The Department of Transportation has waived hours-of-service regulations for areas affected by drought, to help put more needed trucks and drivers on the road to help affected farmers and ranchers.
HOS rules will be waived if a qualifying drought emergency has been declared in a state by its governor or appropriate official, with no application needed, the White House said on its website.
If the situation does not qualify for emergency relief, federal rules regulating large truck and bus operations may be waived in certain circumstances, the White House said.
The ongoing drought has slammed Missouri, Iowa, Kansas, Nebraska and southern Illinois and Indiana, and its effects on trucking have hit agricultural carriers especially hard.
DOT can process a request to waive regulations in seven to 14 days, and the transportation law signed by President Obama signed in July provides new authority for states to issue special permits for overweight vehicles and loads that can easily be dismantled or divided in an emergency situation, it said.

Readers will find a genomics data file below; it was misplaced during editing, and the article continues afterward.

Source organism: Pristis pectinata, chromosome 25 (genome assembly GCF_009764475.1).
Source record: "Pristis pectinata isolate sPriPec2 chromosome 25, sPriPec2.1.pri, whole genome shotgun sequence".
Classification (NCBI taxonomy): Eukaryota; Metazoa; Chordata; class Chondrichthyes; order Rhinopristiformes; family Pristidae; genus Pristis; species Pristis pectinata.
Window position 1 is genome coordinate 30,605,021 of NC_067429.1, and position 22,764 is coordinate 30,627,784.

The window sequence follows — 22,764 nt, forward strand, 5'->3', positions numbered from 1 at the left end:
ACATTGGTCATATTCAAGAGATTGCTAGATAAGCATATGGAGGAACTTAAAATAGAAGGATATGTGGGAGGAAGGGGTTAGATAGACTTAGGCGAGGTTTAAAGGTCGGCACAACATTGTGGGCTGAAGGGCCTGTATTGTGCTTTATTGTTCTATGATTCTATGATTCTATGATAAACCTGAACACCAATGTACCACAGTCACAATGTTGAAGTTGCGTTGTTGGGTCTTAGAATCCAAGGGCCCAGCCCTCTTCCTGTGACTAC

DOT is expediting the process of developing guidance for states to support their permitting programs and the way in which “relief supplies” are defined may provide states with a new tool to use for hauling heavy loads of grain, livestock and other goods, in order to give drought relief.
Weather forecasters said Wednesday that much-needed rain would fall over much of the Midwest, which could help soybean crops but may be too late to help heavily damaged corn crops, Reuters reported.